An Analysis Of Mcknight Malmar's The Storm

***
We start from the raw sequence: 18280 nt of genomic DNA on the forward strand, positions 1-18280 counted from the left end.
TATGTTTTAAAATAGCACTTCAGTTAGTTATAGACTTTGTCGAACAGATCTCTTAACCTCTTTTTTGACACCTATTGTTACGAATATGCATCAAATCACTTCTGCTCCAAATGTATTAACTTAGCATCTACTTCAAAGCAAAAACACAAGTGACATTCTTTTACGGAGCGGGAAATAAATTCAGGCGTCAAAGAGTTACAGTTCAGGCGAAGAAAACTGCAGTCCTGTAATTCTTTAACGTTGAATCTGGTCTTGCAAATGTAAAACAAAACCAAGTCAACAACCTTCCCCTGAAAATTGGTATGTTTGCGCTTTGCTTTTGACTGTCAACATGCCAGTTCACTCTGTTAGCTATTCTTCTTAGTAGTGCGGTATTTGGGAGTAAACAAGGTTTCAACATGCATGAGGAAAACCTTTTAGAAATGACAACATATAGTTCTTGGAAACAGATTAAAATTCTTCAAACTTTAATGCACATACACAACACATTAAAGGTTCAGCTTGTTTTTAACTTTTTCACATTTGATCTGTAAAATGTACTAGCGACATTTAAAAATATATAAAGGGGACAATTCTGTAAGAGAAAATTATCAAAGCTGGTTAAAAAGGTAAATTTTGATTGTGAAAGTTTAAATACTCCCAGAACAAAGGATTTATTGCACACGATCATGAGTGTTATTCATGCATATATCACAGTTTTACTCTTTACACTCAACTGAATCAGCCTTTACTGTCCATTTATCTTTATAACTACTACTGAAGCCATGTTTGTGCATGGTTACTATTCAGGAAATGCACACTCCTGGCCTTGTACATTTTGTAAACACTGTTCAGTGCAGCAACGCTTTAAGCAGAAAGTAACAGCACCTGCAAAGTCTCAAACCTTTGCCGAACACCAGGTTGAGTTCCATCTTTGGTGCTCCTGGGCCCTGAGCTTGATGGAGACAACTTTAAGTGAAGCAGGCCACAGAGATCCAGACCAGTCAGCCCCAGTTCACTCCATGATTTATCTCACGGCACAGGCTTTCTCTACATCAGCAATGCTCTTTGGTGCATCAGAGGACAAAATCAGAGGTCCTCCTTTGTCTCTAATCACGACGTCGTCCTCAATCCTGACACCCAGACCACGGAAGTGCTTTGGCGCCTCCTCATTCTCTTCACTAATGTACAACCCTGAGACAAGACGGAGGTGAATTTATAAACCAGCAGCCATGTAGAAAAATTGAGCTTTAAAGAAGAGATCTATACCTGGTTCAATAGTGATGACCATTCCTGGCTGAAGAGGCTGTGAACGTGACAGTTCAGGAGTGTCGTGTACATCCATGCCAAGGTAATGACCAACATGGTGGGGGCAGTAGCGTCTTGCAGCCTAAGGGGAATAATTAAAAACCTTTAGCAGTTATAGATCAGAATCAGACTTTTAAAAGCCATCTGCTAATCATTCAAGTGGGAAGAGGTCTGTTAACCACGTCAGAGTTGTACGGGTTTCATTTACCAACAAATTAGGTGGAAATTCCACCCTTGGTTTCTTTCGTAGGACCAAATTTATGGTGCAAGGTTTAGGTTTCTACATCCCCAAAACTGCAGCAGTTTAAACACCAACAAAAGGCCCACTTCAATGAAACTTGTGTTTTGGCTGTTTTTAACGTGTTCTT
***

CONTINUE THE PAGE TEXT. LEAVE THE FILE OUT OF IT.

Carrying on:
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Janet: Oblivious to the Obvious Due to Mental Manipulation Janet, the main character in McKnight Malmar’s short story “The Storm,” is not only married to a murderer, but also a victim of mental and emotional manipulation. Janet is gullible to Ben’s suspicious actions and does not question him at all, despite obvious red flags. The fact that Janet believes that the storm is making her see things that are not real, instead of putting together the evidence that her husband has displayed, is proof that Janet is used to questioning the validity of her own perception regularly. Ben takes advantage of Janet’s naivety and codependency to the point where she does not question him about anything, but instead, questions her own sanity. It is evident from the very beginning of the story that Janet relies on Ben for comfort. She is extremely lonely without him, unable to comfort herself, so she uses his coat to keep warm and sits in his special chair in attempt to soothe herself. Such codependency stems from naivety and low self-esteem, two traits that Janet possesses. The narrator describes Janet as childlike, “like a small girl craving protection,” and immature, which portrays a sense of innocence about her (2). It is also evident that Janet must not think very highly of herself, because “the fact that she had married at all still seemed a miracle to her” (2). The combination of Janet’s desire for protection and lack of dignity creates the perfect situation for a manipulator to gain
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